Returning to the other party, we should consider the potential schism within Republican ranks. The argument will come down to something like the following: It's true that there are lots of people in government who dislike and oppose Donald Trump, but that does not mean that all the prosecutors are motivated purely by animosity, or are dishonest in the way they work. That's what Donald Trump is trying to sell, but there must be some Republicans who aren't so cynical.

Or to put it another way, not everyone is into conspiracy thinking. And it is the more rational, non-conspiratorial voters who will drift away from support for Trump. They may come home to the Republican Party in the general election because they still are against taxes and abortions, but this is a statistical thing. A certain fraction of loyal Republican voters will avoid voting for Trump. The only question is whether it is one percent or five percent.

There is a dedicated group of Trump supporters who have been likened to a cult, in the sense that they fulfill many of the defined characteristics -- slavish devotion to a single leader, belief in conspiracies against their movement, turning away from logic and what we might call common sense. They are making their beliefs clear at the present moment by supporting Trump as their presidential candidate, in spite of the indictments. But the rest of us are weary beyond belief of listening to them.

Who is the Donald?

This is another topic which has become exhausting, but I think there is one more comment to be made.

A word about Trump and what guides him. I'll stay away from the psychological stuff about narcissism and all that, and just consider his upbringing. Everything we know about Trump's father says that he was a crook who taught crookedness to Donald. Don't admit to anything, don't apologize, don't worry about telling the truth about things. Money and the abuse of the legal system will get you through.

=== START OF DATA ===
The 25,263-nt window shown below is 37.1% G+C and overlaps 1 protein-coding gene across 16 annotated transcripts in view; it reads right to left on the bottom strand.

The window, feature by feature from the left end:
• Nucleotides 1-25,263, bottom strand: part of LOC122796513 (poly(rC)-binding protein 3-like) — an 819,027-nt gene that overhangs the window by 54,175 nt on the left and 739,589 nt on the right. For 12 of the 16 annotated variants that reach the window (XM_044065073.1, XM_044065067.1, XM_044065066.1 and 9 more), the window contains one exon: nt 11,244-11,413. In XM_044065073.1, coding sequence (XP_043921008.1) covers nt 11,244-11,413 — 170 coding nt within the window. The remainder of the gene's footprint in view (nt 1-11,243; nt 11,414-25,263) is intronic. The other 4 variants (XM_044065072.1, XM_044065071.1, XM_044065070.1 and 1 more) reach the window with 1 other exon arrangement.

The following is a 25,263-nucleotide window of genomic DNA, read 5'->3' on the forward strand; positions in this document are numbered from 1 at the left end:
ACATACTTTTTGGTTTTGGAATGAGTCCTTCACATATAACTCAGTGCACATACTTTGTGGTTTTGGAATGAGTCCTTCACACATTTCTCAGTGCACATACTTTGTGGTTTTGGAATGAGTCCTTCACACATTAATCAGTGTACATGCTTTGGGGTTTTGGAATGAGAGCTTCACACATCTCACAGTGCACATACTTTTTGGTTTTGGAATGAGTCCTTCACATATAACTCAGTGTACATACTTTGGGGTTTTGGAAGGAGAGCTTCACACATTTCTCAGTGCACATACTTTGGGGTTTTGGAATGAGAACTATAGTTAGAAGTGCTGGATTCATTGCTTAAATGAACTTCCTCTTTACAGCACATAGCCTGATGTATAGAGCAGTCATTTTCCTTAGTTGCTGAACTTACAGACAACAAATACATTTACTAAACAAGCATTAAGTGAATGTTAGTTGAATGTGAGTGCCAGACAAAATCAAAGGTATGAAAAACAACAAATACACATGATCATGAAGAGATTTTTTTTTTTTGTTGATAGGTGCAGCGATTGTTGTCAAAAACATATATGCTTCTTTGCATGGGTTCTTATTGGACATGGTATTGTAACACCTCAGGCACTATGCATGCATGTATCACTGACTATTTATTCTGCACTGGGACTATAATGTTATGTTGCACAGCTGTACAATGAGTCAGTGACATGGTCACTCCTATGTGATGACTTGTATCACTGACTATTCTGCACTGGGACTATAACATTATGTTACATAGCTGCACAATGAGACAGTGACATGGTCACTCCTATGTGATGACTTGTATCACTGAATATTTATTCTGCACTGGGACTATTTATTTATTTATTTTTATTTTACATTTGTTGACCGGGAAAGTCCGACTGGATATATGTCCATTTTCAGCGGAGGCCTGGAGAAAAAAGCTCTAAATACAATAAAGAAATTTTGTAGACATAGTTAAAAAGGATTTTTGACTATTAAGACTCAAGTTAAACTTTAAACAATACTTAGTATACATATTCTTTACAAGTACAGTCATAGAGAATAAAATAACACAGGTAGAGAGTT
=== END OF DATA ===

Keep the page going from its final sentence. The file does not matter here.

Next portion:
Here's the thing. That worked pretty well in the business setting. Back before the 2016 election, stories came out about Trump stiffing his contractors. He would pay for the work up to a certain point, and then he would stop paying. "So sue me," was his approach, and many of his victims took the loss rather than fronting the legal costs.

I guess it got to be a habit. Donald Trump learned that he could get away with just about anything. In other words, he really believed that for somebody born rich like him, the law does not apply.

But things are different at the level of national politics and government. There are newspaper reporters and editors keeping track of your every move. Something as seemingly trivial as your daily schedule becomes an item of public interest. Having a business (like a hotel, for example) that accepts money from foreign governments is considered to be questionable behavior.

And Trump continued with these behaviors, and more.

And that's where the election interference comes in. Trump's phone call to Georgia to ask for eleven thousand votes seemed normal to him. He calls it "a perfect phone call." How could it be "perfect" unless you consider it from the standpoint of a robber baron?

His attempt to subvert the presidential election by strong-arming Mike Pence was, to him, just business as usual, even if it was subversion to most of the rest of us.

It's now up to the voters to recognize Trump's behavior for what it is -- habitually criminal -- and to decide whether an anti-abortion and anti-tax candidate who commits felonies is worth voting for.

(Bob Gelfand writes on science, culture, and politics for CityWatch. He can be reached at [email protected].)